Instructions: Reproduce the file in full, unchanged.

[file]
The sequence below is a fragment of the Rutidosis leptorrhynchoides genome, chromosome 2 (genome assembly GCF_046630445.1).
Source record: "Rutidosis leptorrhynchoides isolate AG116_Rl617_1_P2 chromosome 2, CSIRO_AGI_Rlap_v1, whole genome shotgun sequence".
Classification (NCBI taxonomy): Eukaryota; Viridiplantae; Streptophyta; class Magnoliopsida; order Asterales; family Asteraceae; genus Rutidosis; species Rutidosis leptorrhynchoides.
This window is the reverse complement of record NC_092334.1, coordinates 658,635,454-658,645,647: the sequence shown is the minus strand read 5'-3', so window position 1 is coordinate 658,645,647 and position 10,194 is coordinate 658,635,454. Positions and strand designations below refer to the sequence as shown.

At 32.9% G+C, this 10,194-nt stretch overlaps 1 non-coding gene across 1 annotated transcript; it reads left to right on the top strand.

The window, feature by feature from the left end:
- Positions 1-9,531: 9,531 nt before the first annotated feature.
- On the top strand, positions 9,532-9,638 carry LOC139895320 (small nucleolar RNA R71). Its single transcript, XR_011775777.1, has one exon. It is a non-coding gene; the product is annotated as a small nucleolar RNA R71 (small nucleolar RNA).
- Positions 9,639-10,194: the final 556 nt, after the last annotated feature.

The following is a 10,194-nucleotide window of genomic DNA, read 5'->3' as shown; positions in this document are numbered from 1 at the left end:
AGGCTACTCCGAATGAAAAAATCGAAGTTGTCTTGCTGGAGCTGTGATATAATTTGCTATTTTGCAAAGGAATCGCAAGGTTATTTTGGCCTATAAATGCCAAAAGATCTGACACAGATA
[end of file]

The sequence below is a fragment of the Rutidosis leptorrhynchoides genome, chromosome 2 (genome assembly GCF_046630445.1).
Source record: "Rutidosis leptorrhynchoides isolate AG116_Rl617_1_P2 chromosome 2, CSIRO_AGI_Rlap_v1, whole genome shotgun sequence".
Classification (NCBI taxonomy): Eukaryota; Viridiplantae; Streptophyta; class Magnoliopsida; order Asterales; family Asteraceae; genus Rutidosis; species Rutidosis leptorrhynchoides.
This window is the reverse complement of record NC_092334.1, coordinates 658,635,454-658,645,647: the sequence shown is the minus strand read 5'-3', so window position 1 is coordinate 658,645,647 and position 10,194 is coordinate 658,635,454. Positions and strand designations below refer to the sequence as shown.

At 32.9% G+C, this 10,194-nt stretch overlaps 1 non-coding gene across 1 annotated transcript; it reads left to right on the top strand.

The window, feature by feature from the left end:
- Positions 1-9,531: 9,531 nt before the first annotated feature.
- On the top strand, positions 9,532-9,638 carry LOC139895320 (small nucleolar RNA R71). Its single transcript, XR_011775777.1, has one exon. It is a non-coding gene; the product is annotated as a small nucleolar RNA R71 (small nucleolar RNA).
- Positions 9,639-10,194: the final 556 nt, after the last annotated feature.

The following is a 10,194-nucleotide window of genomic DNA, read 5'->3' as shown; positions in this document are numbered from 1 at the left end:
AGGCTACTCCGAATGAAAAAATCGAAGTTGTCTTGCTGGAGCTGTGATATAATTTGCTATTTTGCAAAGGAATCGCAAGGTTATTTTGGCCTATAAATGCCAAAAGATCTGACACAGATA